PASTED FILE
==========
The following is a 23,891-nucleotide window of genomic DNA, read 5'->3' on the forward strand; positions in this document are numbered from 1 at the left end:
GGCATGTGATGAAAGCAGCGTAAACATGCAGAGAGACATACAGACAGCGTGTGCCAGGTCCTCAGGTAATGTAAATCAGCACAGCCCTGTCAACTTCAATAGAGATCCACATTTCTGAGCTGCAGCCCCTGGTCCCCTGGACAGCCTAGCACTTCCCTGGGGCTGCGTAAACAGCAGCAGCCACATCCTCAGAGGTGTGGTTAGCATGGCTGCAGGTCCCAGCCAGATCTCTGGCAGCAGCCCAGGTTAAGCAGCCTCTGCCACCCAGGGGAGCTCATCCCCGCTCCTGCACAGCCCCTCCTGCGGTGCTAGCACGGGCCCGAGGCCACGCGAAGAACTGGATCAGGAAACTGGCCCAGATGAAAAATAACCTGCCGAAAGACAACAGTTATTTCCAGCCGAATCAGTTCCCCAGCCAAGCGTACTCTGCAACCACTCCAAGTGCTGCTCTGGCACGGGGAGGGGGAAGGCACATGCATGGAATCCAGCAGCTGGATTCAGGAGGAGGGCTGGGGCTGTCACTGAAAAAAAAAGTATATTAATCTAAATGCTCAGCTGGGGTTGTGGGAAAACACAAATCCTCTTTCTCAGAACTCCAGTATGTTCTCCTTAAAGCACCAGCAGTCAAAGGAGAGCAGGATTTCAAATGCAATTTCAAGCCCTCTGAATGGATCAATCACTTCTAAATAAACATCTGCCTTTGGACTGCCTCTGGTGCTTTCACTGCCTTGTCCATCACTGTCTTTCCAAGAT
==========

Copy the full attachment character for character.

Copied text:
The following is a 23,891-nucleotide window of genomic DNA, read 5'->3' on the forward strand; positions in this document are numbered from 1 at the left end:
GGCATGTGATGAAAGCAGCGTAAACATGCAGAGAGACATACAGACAGCGTGTGCCAGGTCCTCAGGTAATGTAAATCAGCACAGCCCTGTCAACTTCAATAGAGATCCACATTTCTGAGCTGCAGCCCCTGGTCCCCTGGACAGCCTAGCACTTCCCTGGGGCTGCGTAAACAGCAGCAGCCACATCCTCAGAGGTGTGGTTAGCATGGCTGCAGGTCCCAGCCAGATCTCTGGCAGCAGCCCAGGTTAAGCAGCCTCTGCCACCCAGGGGAGCTCATCCCCGCTCCTGCACAGCCCCTCCTGCGGTGCTAGCACGGGCCCGAGGCCACGCGAAGAACTGGATCAGGAAACTGGCCCAGATGAAAAATAACCTGCCGAAAGACAACAGTTATTTCCAGCCGAATCAGTTCCCCAGCCAAGCGTACTCTGCAACCACTCCAAGTGCTGCTCTGGCACGGGGAGGGGGAAGGCACATGCATGGAATCCAGCAGCTGGATTCAGGAGGAGGGCTGGGGCTGTCACTGAAAAAAAAAGTATATTAATCTAAATGCTCAGCTGGGGTTGTGGGAAAACACAAATCCTCTTTCTCAGAACTCCAGTATGTTCTCCTTAAAGCACCAGCAGTCAAAGGAGAGCAGGATTTCAAATGCAATTTCAAGCCCTCTGAATGGATCAATCACTTCTAAATAAACATCTGCCTTTGGACTGCCTCTGGTGCTTTCACTGCCTTGTCCATCACTGTCTTTCCAAGAT